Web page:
It has been quite a roller-coaster season for Andre Iguodala. He has displayed glimpses of greatness with a 32-point performance early in the season against the Philadelphia 76ers, and his game winning shot against the Oklahoma City Thunder in November.
The strong start to Iguodala’s first season with the Golden State Warriors was very promising. Fans and analysts believed that he is the piece that would push the Warriors into championship contention.
However, it seems like Iggy has hit his peak and is now on the decline. A turning point in the season for him came on the night against the Los Angeles Lakers. In the second half, Iguodala strained his left hamstring which ruled him out for 12 games.
It was the first major injury he has ever suffered throughout his career. Prior to the injury, his averages of 13 points and 6.3 assists were similar to what he was able to do in Denver the year before. After his return from the 12-game absence, his stat line took a dip to averaging just 8.1 points and 3.5 assists. Is it safe to say that the hamstring injury is the main reason in Iguodala’s offensive decline?
The biggest attribute that Iguodala presents for the Warriors is his penetration ability. His strength, wide frame, and agility allow him to get into the paint at his own will. This season he is converting 63% of his shots in the paint. At such a high conversion rate, many would assume that he would go into the paint more often. However, the ratio between shot attempts in the paint to three-point attempts is just 1.04 (146 shots in the paint to 140 three-point shots).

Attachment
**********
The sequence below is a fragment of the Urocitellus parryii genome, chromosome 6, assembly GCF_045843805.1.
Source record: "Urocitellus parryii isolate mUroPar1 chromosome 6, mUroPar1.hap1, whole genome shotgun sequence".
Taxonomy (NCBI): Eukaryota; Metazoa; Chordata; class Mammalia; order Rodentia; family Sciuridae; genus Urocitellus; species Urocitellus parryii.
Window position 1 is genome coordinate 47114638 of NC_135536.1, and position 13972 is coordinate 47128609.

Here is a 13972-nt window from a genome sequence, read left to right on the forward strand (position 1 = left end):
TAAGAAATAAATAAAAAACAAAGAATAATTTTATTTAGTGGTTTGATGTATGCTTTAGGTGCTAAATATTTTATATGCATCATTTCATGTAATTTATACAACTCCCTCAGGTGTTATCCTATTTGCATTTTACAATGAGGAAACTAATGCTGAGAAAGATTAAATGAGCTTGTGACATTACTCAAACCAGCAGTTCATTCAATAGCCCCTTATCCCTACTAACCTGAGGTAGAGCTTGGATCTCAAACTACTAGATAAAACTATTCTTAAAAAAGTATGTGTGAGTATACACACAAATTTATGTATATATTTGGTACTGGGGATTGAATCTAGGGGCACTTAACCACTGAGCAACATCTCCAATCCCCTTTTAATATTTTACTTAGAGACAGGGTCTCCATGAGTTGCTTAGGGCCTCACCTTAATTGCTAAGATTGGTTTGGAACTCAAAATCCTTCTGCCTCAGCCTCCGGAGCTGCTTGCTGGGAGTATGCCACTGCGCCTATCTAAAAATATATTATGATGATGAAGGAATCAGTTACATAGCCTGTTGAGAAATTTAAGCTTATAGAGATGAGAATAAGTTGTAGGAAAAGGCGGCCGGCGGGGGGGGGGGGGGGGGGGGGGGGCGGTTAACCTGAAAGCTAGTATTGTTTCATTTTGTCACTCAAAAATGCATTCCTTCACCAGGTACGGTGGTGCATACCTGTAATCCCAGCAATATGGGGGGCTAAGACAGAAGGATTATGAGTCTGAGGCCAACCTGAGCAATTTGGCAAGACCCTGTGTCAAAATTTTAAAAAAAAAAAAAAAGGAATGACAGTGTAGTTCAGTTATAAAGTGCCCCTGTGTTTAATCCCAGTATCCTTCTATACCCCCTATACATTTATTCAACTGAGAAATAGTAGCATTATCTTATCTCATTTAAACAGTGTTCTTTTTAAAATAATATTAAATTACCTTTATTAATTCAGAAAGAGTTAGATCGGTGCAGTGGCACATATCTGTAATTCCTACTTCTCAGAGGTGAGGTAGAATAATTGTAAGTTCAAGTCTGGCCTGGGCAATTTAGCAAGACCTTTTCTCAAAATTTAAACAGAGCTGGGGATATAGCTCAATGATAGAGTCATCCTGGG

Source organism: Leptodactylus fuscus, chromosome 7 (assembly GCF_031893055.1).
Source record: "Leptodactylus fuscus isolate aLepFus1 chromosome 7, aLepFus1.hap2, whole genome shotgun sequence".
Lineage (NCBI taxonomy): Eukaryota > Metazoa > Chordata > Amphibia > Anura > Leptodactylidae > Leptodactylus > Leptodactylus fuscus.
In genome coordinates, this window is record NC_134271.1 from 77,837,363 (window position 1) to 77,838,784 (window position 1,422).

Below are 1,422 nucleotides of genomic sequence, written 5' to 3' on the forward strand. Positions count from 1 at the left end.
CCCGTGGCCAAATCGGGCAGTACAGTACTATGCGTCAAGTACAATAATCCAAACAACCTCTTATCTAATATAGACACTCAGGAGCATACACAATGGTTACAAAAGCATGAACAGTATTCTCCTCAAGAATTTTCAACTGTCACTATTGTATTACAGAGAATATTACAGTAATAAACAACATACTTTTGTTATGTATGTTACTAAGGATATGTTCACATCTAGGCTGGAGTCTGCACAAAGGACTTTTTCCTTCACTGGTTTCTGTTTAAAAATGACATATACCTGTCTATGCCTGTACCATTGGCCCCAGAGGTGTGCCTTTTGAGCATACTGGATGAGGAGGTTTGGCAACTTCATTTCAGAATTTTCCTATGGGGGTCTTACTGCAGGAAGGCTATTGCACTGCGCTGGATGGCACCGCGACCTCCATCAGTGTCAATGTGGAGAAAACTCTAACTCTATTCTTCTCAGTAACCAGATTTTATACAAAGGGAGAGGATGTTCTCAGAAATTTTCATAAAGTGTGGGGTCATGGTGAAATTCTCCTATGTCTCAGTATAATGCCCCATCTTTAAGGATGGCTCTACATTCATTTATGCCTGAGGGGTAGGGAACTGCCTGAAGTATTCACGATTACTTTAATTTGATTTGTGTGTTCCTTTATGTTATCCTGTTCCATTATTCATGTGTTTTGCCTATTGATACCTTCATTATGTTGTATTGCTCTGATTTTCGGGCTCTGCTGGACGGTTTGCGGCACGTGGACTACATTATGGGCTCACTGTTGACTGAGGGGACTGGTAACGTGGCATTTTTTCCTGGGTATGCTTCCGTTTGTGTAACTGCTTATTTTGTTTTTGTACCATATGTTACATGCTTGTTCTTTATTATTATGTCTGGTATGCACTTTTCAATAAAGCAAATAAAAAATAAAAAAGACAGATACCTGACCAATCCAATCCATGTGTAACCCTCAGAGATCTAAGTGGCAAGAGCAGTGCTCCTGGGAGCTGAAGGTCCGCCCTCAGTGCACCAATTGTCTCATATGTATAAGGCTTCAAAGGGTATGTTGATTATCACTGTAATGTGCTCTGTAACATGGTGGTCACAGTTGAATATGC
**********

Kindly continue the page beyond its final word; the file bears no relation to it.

The injury to Iguodala’s left hamstring may be a testament to why his shot attempts outside are so high compared to attempts inside. Being a predominantly right-handed player, he would usually elevate by launching off of his left leg. The strained left hamstring may make him second guess the inside shots due to physical pain or being mentally psyched out. However, this may not be the biggest reason as to why his numbers are declining.
The jump to Golden State was a huge change in roles for Iguodala. He was viewed as the main contributor in both Philadelphia and Denver. In both stints, the offense was wrapped around his skill set. When he joined with the Warriors, the offense has already been built around abilities of Stephen Curry and Klay Thompson. The Warriors are a jump-shooting team. They swing the ball, use screens, and maneuver around until they get an open shot. The offense system that the Warriors run forces Iguodala to shoot the ball; he no longer has the freedom to penetrate when he wants to.
Iguodala’s field-goal percentages have remained consistent with this year compared to his career. This season, he averages 54.3% inside the arc and 34% outside the arc. The frequency of shots is the main factor in his decline of offense. His shot attempts have dropped from 11 per game to 7.6 per game. With Curry and Klay shooting the ball, who can complain about Iguodala not getting enough shots?